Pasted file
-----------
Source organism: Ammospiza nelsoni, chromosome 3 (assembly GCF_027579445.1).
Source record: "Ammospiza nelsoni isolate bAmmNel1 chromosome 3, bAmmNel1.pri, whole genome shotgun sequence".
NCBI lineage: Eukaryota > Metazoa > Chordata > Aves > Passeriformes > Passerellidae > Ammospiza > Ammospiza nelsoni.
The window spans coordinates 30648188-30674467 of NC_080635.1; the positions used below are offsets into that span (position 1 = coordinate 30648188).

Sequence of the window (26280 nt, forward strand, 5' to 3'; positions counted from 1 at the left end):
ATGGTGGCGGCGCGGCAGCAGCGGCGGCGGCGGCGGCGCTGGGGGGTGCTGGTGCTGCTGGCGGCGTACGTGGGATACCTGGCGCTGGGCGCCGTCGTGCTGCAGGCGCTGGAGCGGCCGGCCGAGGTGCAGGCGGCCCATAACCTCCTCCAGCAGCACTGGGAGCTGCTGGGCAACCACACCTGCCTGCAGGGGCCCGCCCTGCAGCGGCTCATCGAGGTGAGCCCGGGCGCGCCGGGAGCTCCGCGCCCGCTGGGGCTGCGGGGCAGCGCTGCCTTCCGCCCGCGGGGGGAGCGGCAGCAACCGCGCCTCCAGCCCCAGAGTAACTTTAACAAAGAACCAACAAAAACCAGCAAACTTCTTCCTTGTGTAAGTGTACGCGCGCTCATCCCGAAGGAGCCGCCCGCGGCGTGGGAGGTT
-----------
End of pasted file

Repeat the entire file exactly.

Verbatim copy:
Source organism: Ammospiza nelsoni, chromosome 3 (assembly GCF_027579445.1).
Source record: "Ammospiza nelsoni isolate bAmmNel1 chromosome 3, bAmmNel1.pri, whole genome shotgun sequence".
NCBI lineage: Eukaryota > Metazoa > Chordata > Aves > Passeriformes > Passerellidae > Ammospiza > Ammospiza nelsoni.
The window spans coordinates 30648188-30674467 of NC_080635.1; the positions used below are offsets into that span (position 1 = coordinate 30648188).

Sequence of the window (26280 nt, forward strand, 5' to 3'; positions counted from 1 at the left end):
ATGGTGGCGGCGCGGCAGCAGCGGCGGCGGCGGCGGCGCTGGGGGGTGCTGGTGCTGCTGGCGGCGTACGTGGGATACCTGGCGCTGGGCGCCGTCGTGCTGCAGGCGCTGGAGCGGCCGGCCGAGGTGCAGGCGGCCCATAACCTCCTCCAGCAGCACTGGGAGCTGCTGGGCAACCACACCTGCCTGCAGGGGCCCGCCCTGCAGCGGCTCATCGAGGTGAGCCCGGGCGCGCCGGGAGCTCCGCGCCCGCTGGGGCTGCGGGGCAGCGCTGCCTTCCGCCCGCGGGGGGAGCGGCAGCAACCGCGCCTCCAGCCCCAGAGTAACTTTAACAAAGAACCAACAAAAACCAGCAAACTTCTTCCTTGTGTAAGTGTACGCGCGCTCATCCCGAAGGAGCCGCCCGCGGCGTGGGAGGTT